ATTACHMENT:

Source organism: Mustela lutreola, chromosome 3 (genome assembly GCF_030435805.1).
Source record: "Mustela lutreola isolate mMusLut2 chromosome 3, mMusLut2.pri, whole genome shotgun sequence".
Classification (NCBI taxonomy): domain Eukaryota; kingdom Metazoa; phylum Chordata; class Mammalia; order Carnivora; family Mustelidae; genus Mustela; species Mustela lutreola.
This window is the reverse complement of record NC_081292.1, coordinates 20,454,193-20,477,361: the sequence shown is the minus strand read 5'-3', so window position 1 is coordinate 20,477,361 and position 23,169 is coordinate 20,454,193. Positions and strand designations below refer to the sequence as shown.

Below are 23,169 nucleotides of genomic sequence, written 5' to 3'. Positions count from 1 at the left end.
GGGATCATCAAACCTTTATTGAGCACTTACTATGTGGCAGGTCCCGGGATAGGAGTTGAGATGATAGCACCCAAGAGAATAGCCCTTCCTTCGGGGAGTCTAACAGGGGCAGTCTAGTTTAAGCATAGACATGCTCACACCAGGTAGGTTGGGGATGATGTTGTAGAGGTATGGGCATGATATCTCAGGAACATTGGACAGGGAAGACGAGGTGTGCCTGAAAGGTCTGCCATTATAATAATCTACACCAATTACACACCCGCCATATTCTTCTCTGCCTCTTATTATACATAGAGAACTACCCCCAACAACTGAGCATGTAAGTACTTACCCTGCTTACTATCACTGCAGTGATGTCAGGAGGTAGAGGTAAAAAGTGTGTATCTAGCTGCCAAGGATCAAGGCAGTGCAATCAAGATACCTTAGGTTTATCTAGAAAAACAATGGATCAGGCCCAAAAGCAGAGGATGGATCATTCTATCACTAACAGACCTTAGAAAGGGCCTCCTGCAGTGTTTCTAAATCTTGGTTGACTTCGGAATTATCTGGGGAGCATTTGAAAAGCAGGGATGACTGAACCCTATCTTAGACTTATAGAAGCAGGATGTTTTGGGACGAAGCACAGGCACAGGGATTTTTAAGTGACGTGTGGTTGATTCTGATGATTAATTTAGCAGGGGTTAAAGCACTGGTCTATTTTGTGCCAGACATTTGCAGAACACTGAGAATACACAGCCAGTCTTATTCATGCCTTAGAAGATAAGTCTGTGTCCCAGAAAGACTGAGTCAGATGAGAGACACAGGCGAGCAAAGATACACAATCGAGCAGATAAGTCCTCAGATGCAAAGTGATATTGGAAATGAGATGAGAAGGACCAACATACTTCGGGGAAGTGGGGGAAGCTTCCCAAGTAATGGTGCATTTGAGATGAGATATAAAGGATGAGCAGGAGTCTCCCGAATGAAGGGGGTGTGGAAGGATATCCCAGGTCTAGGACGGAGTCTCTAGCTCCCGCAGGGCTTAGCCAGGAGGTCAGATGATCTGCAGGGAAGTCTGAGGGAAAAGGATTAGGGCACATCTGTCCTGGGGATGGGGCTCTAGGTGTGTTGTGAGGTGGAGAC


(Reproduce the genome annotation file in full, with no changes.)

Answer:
Source organism: Mustela lutreola, chromosome 3 (genome assembly GCF_030435805.1).
Source record: "Mustela lutreola isolate mMusLut2 chromosome 3, mMusLut2.pri, whole genome shotgun sequence".
Classification (NCBI taxonomy): domain Eukaryota; kingdom Metazoa; phylum Chordata; class Mammalia; order Carnivora; family Mustelidae; genus Mustela; species Mustela lutreola.
This window is the reverse complement of record NC_081292.1, coordinates 20,454,193-20,477,361: the sequence shown is the minus strand read 5'-3', so window position 1 is coordinate 20,477,361 and position 23,169 is coordinate 20,454,193. Positions and strand designations below refer to the sequence as shown.

Below are 23,169 nucleotides of genomic sequence, written 5' to 3'. Positions count from 1 at the left end.
GGGATCATCAAACCTTTATTGAGCACTTACTATGTGGCAGGTCCCGGGATAGGAGTTGAGATGATAGCACCCAAGAGAATAGCCCTTCCTTCGGGGAGTCTAACAGGGGCAGTCTAGTTTAAGCATAGACATGCTCACACCAGGTAGGTTGGGGATGATGTTGTAGAGGTATGGGCATGATATCTCAGGAACATTGGACAGGGAAGACGAGGTGTGCCTGAAAGGTCTGCCATTATAATAATCTACACCAATTACACACCCGCCATATTCTTCTCTGCCTCTTATTATACATAGAGAACTACCCCCAACAACTGAGCATGTAAGTACTTACCCTGCTTACTATCACTGCAGTGATGTCAGGAGGTAGAGGTAAAAAGTGTGTATCTAGCTGCCAAGGATCAAGGCAGTGCAATCAAGATACCTTAGGTTTATCTAGAAAAACAATGGATCAGGCCCAAAAGCAGAGGATGGATCATTCTATCACTAACAGACCTTAGAAAGGGCCTCCTGCAGTGTTTCTAAATCTTGGTTGACTTCGGAATTATCTGGGGAGCATTTGAAAAGCAGGGATGACTGAACCCTATCTTAGACTTATAGAAGCAGGATGTTTTGGGACGAAGCACAGGCACAGGGATTTTTAAGTGACGTGTGGTTGATTCTGATGATTAATTTAGCAGGGGTTAAAGCACTGGTCTATTTTGTGCCAGACATTTGCAGAACACTGAGAATACACAGCCAGTCTTATTCATGCCTTAGAAGATAAGTCTGTGTCCCAGAAAGACTGAGTCAGATGAGAGACACAGGCGAGCAAAGATACACAATCGAGCAGATAAGTCCTCAGATGCAAAGTGATATTGGAAATGAGATGAGAAGGACCAACATACTTCGGGGAAGTGGGGGAAGCTTCCCAAGTAATGGTGCATTTGAGATGAGATATAAAGGATGAGCAGGAGTCTCCCGAATGAAGGGGGTGTGGAAGGATATCCCAGGTCTAGGACGGAGTCTCTAGCTCCCGCAGGGCTTAGCCAGGAGGTCAGATGATCTGCAGGGAAGTCTGAGGGAAAAGGATTAGGGCACATCTGTCCTGGGGATGGGGCTCTAGGTGTGTTGTGAGGTGGAGAC